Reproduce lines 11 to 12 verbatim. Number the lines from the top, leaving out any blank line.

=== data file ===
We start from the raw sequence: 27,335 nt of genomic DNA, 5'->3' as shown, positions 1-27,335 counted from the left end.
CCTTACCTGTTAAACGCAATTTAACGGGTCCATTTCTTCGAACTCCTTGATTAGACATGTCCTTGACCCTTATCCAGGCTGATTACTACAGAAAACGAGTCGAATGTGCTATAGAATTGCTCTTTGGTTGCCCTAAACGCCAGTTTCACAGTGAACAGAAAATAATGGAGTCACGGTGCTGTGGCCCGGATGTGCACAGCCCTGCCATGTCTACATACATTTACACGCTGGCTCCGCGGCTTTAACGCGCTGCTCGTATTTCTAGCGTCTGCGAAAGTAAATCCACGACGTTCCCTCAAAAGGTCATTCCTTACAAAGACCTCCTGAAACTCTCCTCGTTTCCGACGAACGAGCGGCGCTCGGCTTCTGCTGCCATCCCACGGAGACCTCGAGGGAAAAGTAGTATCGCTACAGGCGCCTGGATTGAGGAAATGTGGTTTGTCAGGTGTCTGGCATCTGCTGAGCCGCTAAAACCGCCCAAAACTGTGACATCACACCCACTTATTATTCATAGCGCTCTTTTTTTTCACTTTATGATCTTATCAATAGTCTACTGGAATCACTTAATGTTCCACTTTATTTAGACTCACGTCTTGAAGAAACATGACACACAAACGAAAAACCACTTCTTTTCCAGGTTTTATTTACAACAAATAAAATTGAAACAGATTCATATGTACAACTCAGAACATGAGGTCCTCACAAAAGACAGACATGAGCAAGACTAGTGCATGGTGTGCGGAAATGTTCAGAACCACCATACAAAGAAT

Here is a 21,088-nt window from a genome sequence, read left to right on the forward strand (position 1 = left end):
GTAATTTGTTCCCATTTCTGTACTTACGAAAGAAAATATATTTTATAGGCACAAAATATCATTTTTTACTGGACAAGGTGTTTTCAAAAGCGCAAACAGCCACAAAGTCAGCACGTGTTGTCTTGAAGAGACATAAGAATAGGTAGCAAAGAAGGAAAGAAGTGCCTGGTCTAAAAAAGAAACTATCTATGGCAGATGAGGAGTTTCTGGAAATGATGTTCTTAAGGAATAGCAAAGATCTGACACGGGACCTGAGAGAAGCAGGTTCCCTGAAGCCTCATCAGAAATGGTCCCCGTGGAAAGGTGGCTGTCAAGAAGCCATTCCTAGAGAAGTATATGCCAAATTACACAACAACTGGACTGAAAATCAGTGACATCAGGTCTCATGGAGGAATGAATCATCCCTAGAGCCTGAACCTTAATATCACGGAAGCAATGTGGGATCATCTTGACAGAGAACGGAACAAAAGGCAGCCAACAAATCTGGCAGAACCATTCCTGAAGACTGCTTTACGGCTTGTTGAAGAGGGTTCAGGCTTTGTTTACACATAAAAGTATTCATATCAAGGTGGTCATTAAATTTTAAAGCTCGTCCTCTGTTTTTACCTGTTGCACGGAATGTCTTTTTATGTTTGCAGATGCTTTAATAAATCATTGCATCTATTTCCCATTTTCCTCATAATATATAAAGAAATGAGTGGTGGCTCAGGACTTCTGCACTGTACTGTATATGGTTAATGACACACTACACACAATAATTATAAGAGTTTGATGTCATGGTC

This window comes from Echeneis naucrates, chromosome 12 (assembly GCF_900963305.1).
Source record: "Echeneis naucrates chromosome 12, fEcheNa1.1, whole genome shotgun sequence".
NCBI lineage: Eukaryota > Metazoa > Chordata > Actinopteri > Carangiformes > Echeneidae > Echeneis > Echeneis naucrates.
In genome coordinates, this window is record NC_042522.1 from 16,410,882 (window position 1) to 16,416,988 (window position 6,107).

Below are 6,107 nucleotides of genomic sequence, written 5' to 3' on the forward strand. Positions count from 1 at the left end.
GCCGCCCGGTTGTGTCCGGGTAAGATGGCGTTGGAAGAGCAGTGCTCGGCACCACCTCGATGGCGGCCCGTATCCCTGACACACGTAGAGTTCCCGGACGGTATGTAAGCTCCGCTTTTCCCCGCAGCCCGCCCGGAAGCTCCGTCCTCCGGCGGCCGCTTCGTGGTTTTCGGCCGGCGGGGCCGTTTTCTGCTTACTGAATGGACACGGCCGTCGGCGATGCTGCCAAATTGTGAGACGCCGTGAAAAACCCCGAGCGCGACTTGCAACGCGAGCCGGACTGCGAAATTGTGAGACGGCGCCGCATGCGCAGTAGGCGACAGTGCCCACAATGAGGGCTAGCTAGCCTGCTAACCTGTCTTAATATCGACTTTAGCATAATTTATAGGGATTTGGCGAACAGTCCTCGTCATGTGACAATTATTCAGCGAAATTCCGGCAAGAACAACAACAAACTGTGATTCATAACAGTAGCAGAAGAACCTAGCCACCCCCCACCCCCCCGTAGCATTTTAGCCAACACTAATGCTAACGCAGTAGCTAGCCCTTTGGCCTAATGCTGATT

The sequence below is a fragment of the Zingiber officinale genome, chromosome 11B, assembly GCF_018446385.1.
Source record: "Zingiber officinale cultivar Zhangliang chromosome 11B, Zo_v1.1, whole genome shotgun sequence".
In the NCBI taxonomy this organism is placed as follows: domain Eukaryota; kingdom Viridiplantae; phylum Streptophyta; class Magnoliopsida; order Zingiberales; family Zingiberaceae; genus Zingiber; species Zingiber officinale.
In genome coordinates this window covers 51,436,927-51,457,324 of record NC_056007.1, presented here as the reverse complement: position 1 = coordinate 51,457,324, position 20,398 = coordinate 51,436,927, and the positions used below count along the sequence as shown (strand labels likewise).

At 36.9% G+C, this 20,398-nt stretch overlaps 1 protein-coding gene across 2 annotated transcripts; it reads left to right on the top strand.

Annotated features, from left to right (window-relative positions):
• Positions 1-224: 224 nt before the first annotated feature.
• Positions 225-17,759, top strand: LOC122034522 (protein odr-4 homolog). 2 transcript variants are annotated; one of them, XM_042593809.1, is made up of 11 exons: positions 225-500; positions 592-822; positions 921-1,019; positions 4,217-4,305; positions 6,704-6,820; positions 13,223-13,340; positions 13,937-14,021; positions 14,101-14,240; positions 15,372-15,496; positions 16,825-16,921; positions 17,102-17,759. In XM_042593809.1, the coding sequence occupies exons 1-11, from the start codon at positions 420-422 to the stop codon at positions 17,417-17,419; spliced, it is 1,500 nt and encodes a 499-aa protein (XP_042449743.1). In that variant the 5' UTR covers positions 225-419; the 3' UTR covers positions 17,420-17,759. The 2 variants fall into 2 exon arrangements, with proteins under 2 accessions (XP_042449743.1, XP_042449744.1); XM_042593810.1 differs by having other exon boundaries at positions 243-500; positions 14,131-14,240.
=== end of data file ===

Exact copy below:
The sequence below is a fragment of the Zingiber officinale genome, chromosome 11B, assembly GCF_018446385.1.
Source record: "Zingiber officinale cultivar Zhangliang chromosome 11B, Zo_v1.1, whole genome shotgun sequence".